the target among those items that shared that feature. Zohary and
Hochstein (1989) also reported evidence in favor of the top-down
guidance of attention by modifying Egeth et al.’s procedure. They
kept the total number of distractors constant and varied which
distractor dominated the display. Response times were fastest
when one distractor dominated and were slowest when equal
numbers of each distractor were present. They concluded that
participants selected the smaller subset in a top-down fashion and
searched for the target among that grouping.

Bacon and Egeth (1997) noted, however, that a strategy of relying
on the bottom-up guidance of attention could also explain Zohary and
Hochstein’s (1989) results. The smaller subset would be more salient
because each item would more likely be surrounded by the other
distractor type that outnumbers it. Therefore, Bacon and Egeth sought
support for a top-down account by instructing participants to search
one subset while also varying which subset dominated the display.

Michael J. Proulx, Department of Psychological and Brain Sciences,
Johns Hopkins University.

This material is based on work supported by a National Science Foun-
dation Graduate Research Fellowship and an American Psychological
Association Dissertation Award, both awarded to Michael J. Proulx. These
experiments were part of a doctoral dissertation submitted to the Johns
Hopkins University under the advisement of Howard Egeth.

I thank Howard Egeth, Steve Yantis, Amy Shelton, Ed Connor, Steve
Hsiao, Hartmut Leuthold, and Yuhong Jiang for incisive comments and
criticisms. Thanks also to Petar Dimitrov for technical assistance and Chris
Min for help with data collection.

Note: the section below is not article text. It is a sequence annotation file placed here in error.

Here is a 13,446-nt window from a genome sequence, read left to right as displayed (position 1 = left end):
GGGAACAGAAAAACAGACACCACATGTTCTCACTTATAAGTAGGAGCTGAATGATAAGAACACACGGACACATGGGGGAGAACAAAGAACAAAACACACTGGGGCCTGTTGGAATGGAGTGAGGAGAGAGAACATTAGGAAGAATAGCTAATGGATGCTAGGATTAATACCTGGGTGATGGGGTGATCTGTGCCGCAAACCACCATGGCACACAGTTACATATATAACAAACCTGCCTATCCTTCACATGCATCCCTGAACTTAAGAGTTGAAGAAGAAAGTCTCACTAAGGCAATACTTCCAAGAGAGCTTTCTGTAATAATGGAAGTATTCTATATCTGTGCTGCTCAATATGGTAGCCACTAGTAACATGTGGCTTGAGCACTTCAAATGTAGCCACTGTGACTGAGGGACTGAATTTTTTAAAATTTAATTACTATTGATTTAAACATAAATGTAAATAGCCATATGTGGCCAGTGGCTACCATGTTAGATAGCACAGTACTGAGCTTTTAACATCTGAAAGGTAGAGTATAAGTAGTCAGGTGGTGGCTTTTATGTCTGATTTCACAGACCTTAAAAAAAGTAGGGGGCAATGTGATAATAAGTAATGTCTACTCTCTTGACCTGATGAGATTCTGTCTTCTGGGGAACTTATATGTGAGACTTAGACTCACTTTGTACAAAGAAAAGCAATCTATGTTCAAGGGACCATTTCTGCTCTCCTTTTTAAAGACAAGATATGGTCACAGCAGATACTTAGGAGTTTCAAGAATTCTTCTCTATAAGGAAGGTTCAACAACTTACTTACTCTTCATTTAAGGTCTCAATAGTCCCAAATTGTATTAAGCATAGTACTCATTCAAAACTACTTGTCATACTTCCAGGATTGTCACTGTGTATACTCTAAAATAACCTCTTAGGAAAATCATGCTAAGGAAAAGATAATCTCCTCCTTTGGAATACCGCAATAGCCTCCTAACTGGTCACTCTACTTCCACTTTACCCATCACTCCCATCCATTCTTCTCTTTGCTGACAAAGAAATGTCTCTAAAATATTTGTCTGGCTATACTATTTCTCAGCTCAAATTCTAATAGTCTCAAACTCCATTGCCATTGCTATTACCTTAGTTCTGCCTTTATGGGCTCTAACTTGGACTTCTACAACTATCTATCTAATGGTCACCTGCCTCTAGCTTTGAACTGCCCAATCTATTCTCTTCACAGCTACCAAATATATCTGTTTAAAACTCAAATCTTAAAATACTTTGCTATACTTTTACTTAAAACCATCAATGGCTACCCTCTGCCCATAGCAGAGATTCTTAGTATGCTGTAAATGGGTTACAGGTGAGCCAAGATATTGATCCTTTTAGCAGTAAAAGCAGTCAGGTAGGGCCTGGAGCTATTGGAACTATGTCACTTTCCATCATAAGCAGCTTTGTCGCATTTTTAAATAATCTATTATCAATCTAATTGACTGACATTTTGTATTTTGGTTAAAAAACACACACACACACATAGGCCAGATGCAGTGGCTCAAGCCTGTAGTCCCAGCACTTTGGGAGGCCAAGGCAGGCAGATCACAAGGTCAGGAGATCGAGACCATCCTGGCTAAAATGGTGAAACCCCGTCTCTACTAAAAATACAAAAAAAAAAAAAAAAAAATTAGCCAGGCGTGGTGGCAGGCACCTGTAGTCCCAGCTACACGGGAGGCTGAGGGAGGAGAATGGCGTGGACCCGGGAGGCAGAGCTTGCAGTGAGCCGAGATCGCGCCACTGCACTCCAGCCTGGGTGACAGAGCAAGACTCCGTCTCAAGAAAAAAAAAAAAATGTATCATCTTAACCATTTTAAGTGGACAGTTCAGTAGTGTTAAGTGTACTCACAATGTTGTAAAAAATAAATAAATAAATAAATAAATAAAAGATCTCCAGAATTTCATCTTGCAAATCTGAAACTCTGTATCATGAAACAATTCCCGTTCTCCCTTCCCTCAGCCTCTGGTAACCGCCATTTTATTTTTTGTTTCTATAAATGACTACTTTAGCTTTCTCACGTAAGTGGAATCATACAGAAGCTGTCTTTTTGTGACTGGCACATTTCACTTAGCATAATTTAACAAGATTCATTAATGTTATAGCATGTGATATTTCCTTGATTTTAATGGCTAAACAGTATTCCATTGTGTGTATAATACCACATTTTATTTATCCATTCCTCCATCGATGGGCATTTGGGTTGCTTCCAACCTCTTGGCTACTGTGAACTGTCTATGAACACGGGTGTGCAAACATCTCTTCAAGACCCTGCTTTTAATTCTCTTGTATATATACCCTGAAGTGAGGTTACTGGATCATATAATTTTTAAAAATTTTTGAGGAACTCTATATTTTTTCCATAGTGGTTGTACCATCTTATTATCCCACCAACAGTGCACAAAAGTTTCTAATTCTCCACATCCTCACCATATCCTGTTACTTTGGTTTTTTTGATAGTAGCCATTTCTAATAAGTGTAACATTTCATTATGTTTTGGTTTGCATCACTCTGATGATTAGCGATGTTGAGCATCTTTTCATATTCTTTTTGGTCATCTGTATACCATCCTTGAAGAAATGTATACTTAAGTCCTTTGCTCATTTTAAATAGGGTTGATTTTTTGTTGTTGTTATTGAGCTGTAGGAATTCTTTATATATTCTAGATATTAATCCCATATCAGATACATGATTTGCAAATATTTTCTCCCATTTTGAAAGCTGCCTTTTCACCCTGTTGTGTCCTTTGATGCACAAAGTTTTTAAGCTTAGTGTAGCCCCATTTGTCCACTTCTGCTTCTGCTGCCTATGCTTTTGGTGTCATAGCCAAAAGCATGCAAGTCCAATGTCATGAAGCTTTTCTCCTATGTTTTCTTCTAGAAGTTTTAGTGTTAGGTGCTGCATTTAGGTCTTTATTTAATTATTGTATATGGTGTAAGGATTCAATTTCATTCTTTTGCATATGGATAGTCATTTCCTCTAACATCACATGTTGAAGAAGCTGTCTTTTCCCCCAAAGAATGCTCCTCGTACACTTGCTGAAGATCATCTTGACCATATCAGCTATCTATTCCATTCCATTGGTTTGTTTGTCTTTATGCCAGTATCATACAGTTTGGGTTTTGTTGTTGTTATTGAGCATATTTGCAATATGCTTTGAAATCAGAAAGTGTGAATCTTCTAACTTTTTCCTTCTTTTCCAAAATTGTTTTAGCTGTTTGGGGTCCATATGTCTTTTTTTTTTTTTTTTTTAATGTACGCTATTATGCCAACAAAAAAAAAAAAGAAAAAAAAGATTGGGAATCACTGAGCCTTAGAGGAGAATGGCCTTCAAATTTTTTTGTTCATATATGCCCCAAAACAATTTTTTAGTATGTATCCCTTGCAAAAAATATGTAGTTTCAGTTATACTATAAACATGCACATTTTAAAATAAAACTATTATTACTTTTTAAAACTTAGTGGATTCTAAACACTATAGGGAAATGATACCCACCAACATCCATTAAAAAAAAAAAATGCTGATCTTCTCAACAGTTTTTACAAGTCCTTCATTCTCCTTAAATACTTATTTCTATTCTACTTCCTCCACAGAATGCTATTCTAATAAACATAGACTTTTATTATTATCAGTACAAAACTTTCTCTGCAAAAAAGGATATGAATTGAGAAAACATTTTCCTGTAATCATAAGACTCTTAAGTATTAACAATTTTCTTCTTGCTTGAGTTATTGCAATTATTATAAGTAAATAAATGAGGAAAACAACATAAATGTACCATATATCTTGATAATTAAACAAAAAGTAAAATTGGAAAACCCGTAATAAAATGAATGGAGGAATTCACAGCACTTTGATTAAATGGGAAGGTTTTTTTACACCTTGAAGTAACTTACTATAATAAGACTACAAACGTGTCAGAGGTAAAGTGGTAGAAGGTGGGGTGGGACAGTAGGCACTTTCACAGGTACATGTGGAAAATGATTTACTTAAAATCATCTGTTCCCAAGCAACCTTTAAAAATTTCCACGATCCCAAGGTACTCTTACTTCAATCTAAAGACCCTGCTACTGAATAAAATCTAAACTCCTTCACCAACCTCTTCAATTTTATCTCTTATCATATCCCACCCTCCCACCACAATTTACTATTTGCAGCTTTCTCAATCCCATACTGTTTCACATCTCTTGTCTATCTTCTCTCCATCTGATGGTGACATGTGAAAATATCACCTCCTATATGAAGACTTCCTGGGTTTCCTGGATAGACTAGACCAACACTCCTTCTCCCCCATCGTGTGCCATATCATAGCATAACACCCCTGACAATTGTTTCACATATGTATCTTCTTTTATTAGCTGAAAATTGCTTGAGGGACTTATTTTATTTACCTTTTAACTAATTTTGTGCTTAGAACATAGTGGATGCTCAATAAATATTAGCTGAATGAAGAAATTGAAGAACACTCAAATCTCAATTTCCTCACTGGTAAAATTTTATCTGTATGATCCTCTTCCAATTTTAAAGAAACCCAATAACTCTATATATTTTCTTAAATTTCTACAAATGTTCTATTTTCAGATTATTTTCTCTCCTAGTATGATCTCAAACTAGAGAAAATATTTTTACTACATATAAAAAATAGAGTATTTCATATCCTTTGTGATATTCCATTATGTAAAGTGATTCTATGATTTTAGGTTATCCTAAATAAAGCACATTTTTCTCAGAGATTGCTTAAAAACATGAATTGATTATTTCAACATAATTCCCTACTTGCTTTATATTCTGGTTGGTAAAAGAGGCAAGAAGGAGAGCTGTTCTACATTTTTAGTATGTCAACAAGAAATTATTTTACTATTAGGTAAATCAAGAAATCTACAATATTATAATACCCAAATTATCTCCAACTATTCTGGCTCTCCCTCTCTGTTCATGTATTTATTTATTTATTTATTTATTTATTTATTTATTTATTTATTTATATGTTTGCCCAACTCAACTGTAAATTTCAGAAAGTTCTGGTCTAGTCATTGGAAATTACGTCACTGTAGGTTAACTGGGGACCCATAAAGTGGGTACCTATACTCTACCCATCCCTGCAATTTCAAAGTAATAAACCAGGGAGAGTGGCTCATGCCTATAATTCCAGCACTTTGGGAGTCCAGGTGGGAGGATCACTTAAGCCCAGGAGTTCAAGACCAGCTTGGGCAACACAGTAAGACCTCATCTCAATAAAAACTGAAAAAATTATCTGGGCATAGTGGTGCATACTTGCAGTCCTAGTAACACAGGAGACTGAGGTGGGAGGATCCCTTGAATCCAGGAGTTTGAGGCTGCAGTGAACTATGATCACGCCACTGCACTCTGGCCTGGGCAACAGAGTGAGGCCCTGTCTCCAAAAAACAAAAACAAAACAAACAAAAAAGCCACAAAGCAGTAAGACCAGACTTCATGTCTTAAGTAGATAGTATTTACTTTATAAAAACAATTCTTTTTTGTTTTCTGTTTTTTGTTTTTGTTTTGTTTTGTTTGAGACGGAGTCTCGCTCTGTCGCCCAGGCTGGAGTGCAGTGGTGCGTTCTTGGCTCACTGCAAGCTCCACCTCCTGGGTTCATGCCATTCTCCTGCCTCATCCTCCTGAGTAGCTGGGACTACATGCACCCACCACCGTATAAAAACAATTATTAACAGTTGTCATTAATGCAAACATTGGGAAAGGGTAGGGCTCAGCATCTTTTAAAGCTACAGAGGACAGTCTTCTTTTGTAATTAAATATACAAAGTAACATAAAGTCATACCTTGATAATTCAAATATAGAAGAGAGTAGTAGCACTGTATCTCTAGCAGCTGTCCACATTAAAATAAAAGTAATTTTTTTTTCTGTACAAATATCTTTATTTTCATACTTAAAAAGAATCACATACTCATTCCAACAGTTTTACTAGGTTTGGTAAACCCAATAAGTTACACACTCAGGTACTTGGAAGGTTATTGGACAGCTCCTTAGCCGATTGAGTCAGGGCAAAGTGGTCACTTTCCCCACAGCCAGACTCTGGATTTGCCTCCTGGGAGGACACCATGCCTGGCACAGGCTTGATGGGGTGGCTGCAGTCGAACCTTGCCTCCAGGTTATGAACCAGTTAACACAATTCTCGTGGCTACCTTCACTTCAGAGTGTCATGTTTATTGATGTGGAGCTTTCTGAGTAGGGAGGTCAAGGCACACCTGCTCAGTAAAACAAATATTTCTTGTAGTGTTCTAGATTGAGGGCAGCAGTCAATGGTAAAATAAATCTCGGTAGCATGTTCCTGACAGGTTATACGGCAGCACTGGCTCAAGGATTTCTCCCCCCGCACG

Correspondence should be addressed to Michael J. Proulx, who is now
at the Institute of Experimental Psychology II, Bldg 23.03, 00.48, Univer-
siätsstrasse 1, Heinrich Heine University Düsseldorf, Düsseldorf D-40225,
Germany. E-mail: [email protected]

Journal of Experimental Psychology: Copyright 2007 by the American Psychological Association
Human Perception and Performance
2007, Vol. 33, No. 1, 48 –56

0096-1523/07/$12.00 DOI: 10.1037/0096-1523.33.1.48

48

Although Bacon and Egeth emphasized the result that participants
could indeed restrict attention to the instructed subset, participants
also abandoned the instructions when the other subset was the smaller
one. Sobel and Cave (2002) noted that this action could be due to a
reliance on either top-down or bottom-up processes, and they pro-
vided evidence from further experiments that was consistent with the
bottom-up account.

Sobel and Cave (2002) concluded that because no smaller subset
exists in standard conjunction search tasks, the “bottom-up system
. . . is of little use in standard conjunction searches” (p. 1067).
However, a participant can implement conjunction search in mul-
tiple ways, and the strategy of the participant must be known for
clarification of the roles of the top-down and bottom-up guidance
of attention for a conjunction target. It cannot be assumed that
participants are necessarily following instructions and searching
for a template of the target’s defining features, as assumed by
recent models such as GS (Wolfe, 1994).

In this study, I adapted an attentional capture paradigm to
examine the reliance on bottom-up and top-down strategies in a
conjunction search with the standard, equal number of each dis-
tractor type. Researchers in two studies used a variation of the
attentional capture method, although with conflicting results. In
one study, Lamy and Tsal (1999) used an additional singleton
paradigm (cf. Theeuwes, 1991) to assess whether bottom-up pro-
cesses are used in conjunction search. None of the additional
singletons they used (defined by color, shape, or both) disrupted
search on the target-present trials (although an effect was seen on
the target-absent trials). Lamy and Tsal concluded that a salient
singleton did not disrupt conjunction search.

In the other study, Friedman-Hill and Wolfe (1995; follow-up to